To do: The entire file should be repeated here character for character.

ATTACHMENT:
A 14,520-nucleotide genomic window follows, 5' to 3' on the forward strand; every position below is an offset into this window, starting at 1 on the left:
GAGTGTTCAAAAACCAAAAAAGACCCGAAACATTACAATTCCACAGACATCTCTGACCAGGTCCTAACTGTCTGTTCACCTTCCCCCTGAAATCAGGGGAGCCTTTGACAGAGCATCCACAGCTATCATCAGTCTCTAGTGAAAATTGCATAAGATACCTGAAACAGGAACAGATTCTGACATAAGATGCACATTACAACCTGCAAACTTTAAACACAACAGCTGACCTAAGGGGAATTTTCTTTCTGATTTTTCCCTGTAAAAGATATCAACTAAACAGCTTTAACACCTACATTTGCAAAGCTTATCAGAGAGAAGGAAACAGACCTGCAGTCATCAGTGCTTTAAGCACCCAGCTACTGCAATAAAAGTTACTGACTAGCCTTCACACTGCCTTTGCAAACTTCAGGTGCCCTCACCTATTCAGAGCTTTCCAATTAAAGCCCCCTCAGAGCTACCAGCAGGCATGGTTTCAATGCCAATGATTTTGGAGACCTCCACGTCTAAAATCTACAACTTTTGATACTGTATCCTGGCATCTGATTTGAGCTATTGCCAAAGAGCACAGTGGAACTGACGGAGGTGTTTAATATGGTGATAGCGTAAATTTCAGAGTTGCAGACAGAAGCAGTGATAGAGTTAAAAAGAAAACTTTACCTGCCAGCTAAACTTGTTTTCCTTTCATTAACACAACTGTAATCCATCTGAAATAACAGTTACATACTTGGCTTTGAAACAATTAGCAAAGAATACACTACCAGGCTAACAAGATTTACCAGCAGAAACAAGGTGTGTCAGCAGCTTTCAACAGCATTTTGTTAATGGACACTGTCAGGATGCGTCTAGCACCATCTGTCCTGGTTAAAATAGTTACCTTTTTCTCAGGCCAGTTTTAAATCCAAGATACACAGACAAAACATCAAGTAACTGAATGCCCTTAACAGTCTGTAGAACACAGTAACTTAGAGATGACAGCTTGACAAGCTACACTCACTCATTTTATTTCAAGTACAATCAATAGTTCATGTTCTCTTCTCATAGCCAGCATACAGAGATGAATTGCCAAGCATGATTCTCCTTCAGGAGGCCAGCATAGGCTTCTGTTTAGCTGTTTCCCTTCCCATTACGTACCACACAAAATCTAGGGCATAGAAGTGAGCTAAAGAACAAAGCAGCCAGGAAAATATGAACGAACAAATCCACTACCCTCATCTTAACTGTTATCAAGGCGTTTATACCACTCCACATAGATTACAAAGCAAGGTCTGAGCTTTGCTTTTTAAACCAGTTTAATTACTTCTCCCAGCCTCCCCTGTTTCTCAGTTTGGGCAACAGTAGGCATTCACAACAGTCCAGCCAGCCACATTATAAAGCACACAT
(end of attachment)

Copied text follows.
A 14,520-nucleotide genomic window follows, 5' to 3' on the forward strand; every position below is an offset into this window, starting at 1 on the left:
GAGTGTTCAAAAACCAAAAAAGACCCGAAACATTACAATTCCACAGACATCTCTGACCAGGTCCTAACTGTCTGTTCACCTTCCCCCTGAAATCAGGGGAGCCTTTGACAGAGCATCCACAGCTATCATCAGTCTCTAGTGAAAATTGCATAAGATACCTGAAACAGGAACAGATTCTGACATAAGATGCACATTACAACCTGCAAACTTTAAACACAACAGCTGACCTAAGGGGAATTTTCTTTCTGATTTTTCCCTGTAAAAGATATCAACTAAACAGCTTTAACACCTACATTTGCAAAGCTTATCAGAGAGAAGGAAACAGACCTGCAGTCATCAGTGCTTTAAGCACCCAGCTACTGCAATAAAAGTTACTGACTAGCCTTCACACTGCCTTTGCAAACTTCAGGTGCCCTCACCTATTCAGAGCTTTCCAATTAAAGCCCCCTCAGAGCTACCAGCAGGCATGGTTTCAATGCCAATGATTTTGGAGACCTCCACGTCTAAAATCTACAACTTTTGATACTGTATCCTGGCATCTGATTTGAGCTATTGCCAAAGAGCACAGTGGAACTGACGGAGGTGTTTAATATGGTGATAGCGTAAATTTCAGAGTTGCAGACAGAAGCAGTGATAGAGTTAAAAAGAAAACTTTACCTGCCAGCTAAACTTGTTTTCCTTTCATTAACACAACTGTAATCCATCTGAAATAACAGTTACATACTTGGCTTTGAAACAATTAGCAAAGAATACACTACCAGGCTAACAAGATTTACCAGCAGAAACAAGGTGTGTCAGCAGCTTTCAACAGCATTTTGTTAATGGACACTGTCAGGATGCGTCTAGCACCATCTGTCCTGGTTAAAATAGTTACCTTTTTCTCAGGCCAGTTTTAAATCCAAGATACACAGACAAAACATCAAGTAACTGAATGCCCTTAACAGTCTGTAGAACACAGTAACTTAGAGATGACAGCTTGACAAGCTACACTCACTCATTTTATTTCAAGTACAATCAATAGTTCATGTTCTCTTCTCATAGCCAGCATACAGAGATGAATTGCCAAGCATGATTCTCCTTCAGGAGGCCAGCATAGGCTTCTGTTTAGCTGTTTCCCTTCCCATTACGTACCACACAAAATCTAGGGCATAGAAGTGAGCTAAAGAACAAAGCAGCCAGGAAAATATGAACGAACAAATCCACTACCCTCATCTTAACTGTTATCAAGGCGTTTATACCACTCCACATAGATTACAAAGCAAGGTCTGAGCTTTGCTTTTTAAACCAGTTTAATTACTTCTCCCAGCCTCCCCTGTTTCTCAGTTTGGGCAACAGTAGGCATTCACAACAGTCCAGCCAGCCACATTATAAAGCACACAT